Les Kiss hits back at 'no heart' criticism from Stephen Ferris
Leinster 22 Ulster 7
Les Kiss has dismissed Stephen Ferris' accusation that his Ulster side lacked passion and heart during the first half of their derby defeat to Leinster on Saturday.
The former Ireland flanker gave a withering assessment of his old team at half-time of a one-sided RDS occasion, criticising their lack of aggression and intensity in defence.
Ulster fell 22-0 behind to their neighbours after an insipid opening 42 minutes, but rallied to dominate the final quarter and prevented their hosts from gaining a try-scoring bonus point.
They couldn't mount a comeback, but restored some pride with their second-half performance and while he was disappointed Kiss wasn't about to agree with the man he coached during his time as Ireland assistant.
"That's Stephen's opinion," he said. "There's no way I believe that. We were physical and they just got through us at a couple of soft moments. They are a good team here. Stephen can have his opinion. That's fine.
"I wasn't happy (at 22-0 down). The clear message at half-time was just to back ourselves and play with the ball into the wind. There was a number of times we did break them a bit. Stuart McCloskey broke them a few times and we just didn't get the offload we would have liked. We weren't clinical enough."
It was a disappointing end to 2016 for the men in white who rested a couple of front-line internationals including Rory Best, Iain Henderson, Luke Marshall and Paddy Jackson and failed to fire.
For Leo Cullen, there was some disappointment in not getting the maximum return but after a disappointing visit to Thomond Park he was happy to get back to winning ways.
Still, four points from a possible 10 over Christmas is slightly underwhelming.
"Time will tell," he said when asked if he will live to regret the failure to push on and score a fourth try.
"You look back on the season and parts of it are a bit of a blur, really, aren't they? We have to focus on what's next, and what's next is Zebre. We just need to focus on that game and after that we're into Europe, which is two huge games.
"This time of year there's chopping and changing, you have to deal with players in and out. But we know it's there, so ... there are certain things we can manage better, but we're pleased to get a win, very pleased to get a win today.
"That's a good Ulster team so it was important to get a win.
"It was great to have that level of support here today because the players talk a lot about trying to provide moments where the crowd want to get behind, they want to be part of it. We did a lot of really good things in the game.
"There's a bit of frustration because you score three tries in the first 42-43 minutes and everyone probably expects you to kick on.
"But you wind the clock back and it's a good Ulster team and they held onto the ball really, really well for 30 minutes and we probably just grew frustrated ourselves, which didn't help the way we were trying to play the game.
"But we looked a little bit sluggish at times, hopefully the players will have managed to have blown out a few cobwebs in that game and they'll be better for it."
When Leinster review the first 40 minutes, they will be pleased with their execution in particular.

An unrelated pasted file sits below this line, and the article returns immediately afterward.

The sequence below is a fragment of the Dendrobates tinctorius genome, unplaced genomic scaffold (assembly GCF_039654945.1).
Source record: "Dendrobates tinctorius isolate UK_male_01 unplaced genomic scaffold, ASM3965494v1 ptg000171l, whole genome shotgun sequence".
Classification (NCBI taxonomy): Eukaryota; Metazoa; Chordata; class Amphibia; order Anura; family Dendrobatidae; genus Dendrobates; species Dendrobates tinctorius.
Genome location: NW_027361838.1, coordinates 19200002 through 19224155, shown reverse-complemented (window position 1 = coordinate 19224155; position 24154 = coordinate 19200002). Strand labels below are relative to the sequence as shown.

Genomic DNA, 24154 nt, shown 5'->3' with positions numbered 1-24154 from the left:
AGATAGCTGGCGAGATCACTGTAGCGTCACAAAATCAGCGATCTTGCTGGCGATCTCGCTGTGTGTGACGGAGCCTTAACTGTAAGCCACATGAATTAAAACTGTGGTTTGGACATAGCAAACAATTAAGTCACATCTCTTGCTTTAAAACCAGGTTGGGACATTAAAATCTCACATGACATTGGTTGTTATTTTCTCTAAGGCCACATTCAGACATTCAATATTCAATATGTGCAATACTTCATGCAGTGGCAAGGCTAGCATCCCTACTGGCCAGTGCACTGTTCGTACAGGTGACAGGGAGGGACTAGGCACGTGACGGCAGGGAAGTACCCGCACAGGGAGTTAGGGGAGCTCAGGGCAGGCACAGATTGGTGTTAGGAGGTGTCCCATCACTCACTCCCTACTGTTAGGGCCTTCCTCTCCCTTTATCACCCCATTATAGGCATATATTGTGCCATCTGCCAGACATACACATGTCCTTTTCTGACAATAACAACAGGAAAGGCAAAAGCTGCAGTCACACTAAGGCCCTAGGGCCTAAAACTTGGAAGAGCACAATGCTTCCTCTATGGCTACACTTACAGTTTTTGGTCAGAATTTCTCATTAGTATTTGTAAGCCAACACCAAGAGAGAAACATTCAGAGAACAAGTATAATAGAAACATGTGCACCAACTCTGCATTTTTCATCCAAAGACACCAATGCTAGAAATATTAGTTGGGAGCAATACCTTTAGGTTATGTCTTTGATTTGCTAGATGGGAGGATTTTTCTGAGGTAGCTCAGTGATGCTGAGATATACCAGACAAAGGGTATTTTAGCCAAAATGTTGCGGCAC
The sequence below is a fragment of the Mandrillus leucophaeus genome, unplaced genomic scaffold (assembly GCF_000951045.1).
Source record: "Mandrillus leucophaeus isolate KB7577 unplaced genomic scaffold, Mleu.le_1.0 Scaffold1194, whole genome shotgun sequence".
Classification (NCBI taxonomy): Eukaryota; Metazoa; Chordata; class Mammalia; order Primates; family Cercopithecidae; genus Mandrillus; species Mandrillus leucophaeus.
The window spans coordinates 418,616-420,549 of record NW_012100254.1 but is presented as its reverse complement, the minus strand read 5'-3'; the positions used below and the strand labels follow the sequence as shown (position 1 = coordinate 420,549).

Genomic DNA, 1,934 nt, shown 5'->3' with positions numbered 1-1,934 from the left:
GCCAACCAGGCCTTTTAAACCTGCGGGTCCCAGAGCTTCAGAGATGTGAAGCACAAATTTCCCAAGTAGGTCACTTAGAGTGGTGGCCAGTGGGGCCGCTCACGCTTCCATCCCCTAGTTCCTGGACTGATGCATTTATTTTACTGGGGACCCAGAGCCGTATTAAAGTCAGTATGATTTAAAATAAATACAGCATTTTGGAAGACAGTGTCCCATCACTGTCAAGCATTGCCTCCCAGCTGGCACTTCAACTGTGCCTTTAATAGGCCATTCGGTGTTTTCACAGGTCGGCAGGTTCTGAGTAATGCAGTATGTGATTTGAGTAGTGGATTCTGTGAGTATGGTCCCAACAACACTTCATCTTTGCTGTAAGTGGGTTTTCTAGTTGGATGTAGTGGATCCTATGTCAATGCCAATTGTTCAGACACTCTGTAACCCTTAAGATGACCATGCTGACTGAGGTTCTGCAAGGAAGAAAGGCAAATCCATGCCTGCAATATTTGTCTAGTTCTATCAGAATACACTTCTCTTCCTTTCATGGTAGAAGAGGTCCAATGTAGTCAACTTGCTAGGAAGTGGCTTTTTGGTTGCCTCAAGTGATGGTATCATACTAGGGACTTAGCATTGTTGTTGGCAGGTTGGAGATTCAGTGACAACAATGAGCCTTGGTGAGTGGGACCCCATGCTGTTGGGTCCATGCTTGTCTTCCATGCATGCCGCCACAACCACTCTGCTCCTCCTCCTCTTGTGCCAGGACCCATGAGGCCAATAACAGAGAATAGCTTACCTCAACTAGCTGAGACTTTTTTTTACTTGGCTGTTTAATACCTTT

They got the scoring under way with a cleverly-worked move that was finished by a brilliant piece of individual play from Rory O'Loughlin whose reputation continues to grow the more minutes he spends on the field.
He scythed through a gap between Ruan Pienaar and Stuart McCloskey and then rounded Andrew Trimble and Paul Marshall to score a try that had the RDS on their feet.
Seán O'Brien butchered a fine chance to extend the lead, but Tommy Bowe also had a howler with the line at the line at his mercy and Pienaar missed a pair of penalties that could have kept his side in touch.
Instead, Isa Nacewa followed his conversion with a penalty before Luke McGrath scored from another well-worked pre-planned move as Jack McGrath caught a lineout ball at the front, pivoted and sent the scrum-half racing through.
The third try arrived just after half-time as Ross Byrne chipped brilliantly for O'Loughlin to add to his first-half effort, but a combination of ill-discipline and an increase in Ulster intensity meant that the fourth try - which seemed inevitable at with 37 minutes remaining, never materialised.
Leinster, who will lose the majority of their players to a scheduled Ireland camp today, now have another short turnaround before they host Zebre on Friday as they ramp things up ahead of their European Champions Cup pool deciders against Montpellier and Castres. Johnny Sexton could return after delaying his comeback from his hamstring problems by another week.
"We just want to focus on playing better. There's areas of our game that were quite good tonight, there's areas of our game we could be a lot better at," Cullen said.
"If we want to be serious about progressing in two tournaments, there's a lot of areas we can be better at and that's the challenge for us.
"Where are we at? It's hard to put a number on it, but we're still a mile off where we can get to so there's a lot of things we can do better."
They have some things to work on, but it is Ulster and an under-pressure Kiss who have a big job on their hands going into 2017.
Leinster - I Nacewa (capt); A Byrne (A Porter 57-65) (J Loughman 65-68), G Ringrose, N Reid, R O'Loughlin (Z Kirchner 65); R Byrne (T Daly 73), L McGrath (J Gibson-Park 60); J McGrath, S Cronin (R Strauss 60), M Bent (J Loughman 68); D Toner, H Triggs (M Kearney 66); S O'Brien (J Conan 68), J van der Flier, J Heaslip.
Ulster - C Piutau; A Trimble (L Ludik 59), D Cave, S McCloskey, T Bowe; R Pienaar, P Marshall (B Herron 73); A Warwick (C Black ), R Herring (capt) (J Andrew 27), R Ah You (J Simpson 48); K Treadwell, F van der Merwe (P Browne 73); C Ross, S Reidy, R Wilson (C Henry 54).
Ref - J Lacey (IRFU)